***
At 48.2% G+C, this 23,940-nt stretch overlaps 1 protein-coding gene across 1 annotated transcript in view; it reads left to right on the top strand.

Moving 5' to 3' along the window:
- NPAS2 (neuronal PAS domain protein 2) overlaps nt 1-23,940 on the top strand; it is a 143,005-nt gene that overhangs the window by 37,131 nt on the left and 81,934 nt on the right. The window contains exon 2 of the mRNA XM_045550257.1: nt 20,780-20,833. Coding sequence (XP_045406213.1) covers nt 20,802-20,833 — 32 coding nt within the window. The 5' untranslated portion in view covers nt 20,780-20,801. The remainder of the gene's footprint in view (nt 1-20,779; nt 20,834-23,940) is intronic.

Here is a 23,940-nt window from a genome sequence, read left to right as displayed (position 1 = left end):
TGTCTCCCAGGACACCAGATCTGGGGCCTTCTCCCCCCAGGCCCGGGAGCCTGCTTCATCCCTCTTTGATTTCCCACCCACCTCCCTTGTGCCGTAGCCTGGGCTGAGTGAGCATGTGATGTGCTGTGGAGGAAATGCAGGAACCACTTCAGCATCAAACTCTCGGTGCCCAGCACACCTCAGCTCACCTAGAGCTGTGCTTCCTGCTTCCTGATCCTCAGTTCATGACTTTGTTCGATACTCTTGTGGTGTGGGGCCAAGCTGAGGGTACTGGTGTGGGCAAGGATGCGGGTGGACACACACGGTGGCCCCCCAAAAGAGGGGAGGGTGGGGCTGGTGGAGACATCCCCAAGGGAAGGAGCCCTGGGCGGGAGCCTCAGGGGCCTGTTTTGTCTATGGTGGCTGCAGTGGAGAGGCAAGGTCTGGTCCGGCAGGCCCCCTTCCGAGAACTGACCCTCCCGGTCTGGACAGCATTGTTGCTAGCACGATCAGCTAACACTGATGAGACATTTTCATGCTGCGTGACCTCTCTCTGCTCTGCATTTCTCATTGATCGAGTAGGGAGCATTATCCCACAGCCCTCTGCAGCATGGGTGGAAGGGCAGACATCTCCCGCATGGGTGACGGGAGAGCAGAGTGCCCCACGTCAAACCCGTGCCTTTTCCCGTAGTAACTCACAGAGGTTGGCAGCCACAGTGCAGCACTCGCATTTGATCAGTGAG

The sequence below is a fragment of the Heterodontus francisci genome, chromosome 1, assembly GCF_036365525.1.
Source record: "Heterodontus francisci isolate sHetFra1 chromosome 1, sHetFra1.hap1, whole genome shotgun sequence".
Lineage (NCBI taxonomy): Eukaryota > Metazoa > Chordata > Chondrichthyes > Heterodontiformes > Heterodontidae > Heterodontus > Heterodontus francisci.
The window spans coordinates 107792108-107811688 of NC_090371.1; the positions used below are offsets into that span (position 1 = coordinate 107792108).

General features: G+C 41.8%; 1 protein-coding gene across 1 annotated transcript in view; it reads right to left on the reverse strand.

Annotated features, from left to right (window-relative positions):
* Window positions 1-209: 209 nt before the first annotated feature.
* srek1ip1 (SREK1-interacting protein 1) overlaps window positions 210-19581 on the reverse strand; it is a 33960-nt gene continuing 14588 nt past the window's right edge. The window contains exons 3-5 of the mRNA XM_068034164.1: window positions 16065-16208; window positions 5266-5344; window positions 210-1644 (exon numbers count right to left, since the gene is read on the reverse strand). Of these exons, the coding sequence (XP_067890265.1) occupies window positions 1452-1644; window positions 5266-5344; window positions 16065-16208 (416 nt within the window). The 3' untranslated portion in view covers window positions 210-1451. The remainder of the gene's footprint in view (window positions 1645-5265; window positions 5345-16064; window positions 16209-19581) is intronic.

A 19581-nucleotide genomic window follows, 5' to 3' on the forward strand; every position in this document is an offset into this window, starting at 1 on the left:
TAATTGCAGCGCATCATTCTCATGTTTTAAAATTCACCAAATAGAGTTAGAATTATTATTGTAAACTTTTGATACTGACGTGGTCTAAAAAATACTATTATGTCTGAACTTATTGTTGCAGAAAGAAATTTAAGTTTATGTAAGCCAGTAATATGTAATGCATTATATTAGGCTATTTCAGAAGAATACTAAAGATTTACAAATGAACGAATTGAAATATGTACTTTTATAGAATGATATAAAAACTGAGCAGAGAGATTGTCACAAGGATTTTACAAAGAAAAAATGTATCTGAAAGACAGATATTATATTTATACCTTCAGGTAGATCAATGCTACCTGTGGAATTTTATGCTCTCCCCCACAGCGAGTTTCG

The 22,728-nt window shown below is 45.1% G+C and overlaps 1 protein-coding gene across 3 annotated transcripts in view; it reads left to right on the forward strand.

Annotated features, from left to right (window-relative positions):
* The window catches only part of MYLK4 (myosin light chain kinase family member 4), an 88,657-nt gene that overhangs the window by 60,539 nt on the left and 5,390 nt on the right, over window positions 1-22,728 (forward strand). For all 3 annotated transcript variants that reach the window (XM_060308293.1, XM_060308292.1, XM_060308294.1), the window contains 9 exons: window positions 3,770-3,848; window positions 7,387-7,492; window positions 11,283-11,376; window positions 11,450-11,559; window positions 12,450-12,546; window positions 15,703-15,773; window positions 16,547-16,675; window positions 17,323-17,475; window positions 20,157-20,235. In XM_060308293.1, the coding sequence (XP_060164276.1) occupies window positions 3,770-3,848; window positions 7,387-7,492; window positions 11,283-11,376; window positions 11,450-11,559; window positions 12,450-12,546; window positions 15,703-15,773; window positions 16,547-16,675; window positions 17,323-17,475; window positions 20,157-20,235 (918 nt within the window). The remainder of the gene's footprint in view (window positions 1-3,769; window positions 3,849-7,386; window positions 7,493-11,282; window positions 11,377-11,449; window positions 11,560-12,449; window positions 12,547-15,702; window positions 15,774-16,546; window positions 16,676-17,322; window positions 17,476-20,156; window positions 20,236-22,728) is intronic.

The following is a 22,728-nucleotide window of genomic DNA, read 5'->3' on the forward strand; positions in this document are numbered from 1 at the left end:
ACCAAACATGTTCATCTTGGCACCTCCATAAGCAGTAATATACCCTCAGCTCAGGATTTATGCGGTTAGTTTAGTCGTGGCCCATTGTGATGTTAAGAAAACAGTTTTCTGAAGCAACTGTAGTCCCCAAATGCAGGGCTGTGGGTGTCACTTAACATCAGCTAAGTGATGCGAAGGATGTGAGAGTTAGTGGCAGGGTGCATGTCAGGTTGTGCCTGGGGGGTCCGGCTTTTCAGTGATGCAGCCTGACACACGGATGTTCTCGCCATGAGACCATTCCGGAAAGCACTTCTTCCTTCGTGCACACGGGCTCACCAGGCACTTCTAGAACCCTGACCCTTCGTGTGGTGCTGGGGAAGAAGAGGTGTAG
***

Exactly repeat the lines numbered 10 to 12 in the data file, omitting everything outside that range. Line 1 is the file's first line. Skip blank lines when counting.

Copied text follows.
General features: G+C 41.8%; 1 protein-coding gene across 1 annotated transcript in view; it reads right to left on the reverse strand.

Annotated features, from left to right (window-relative positions):
* Window positions 1-209: 209 nt before the first annotated feature.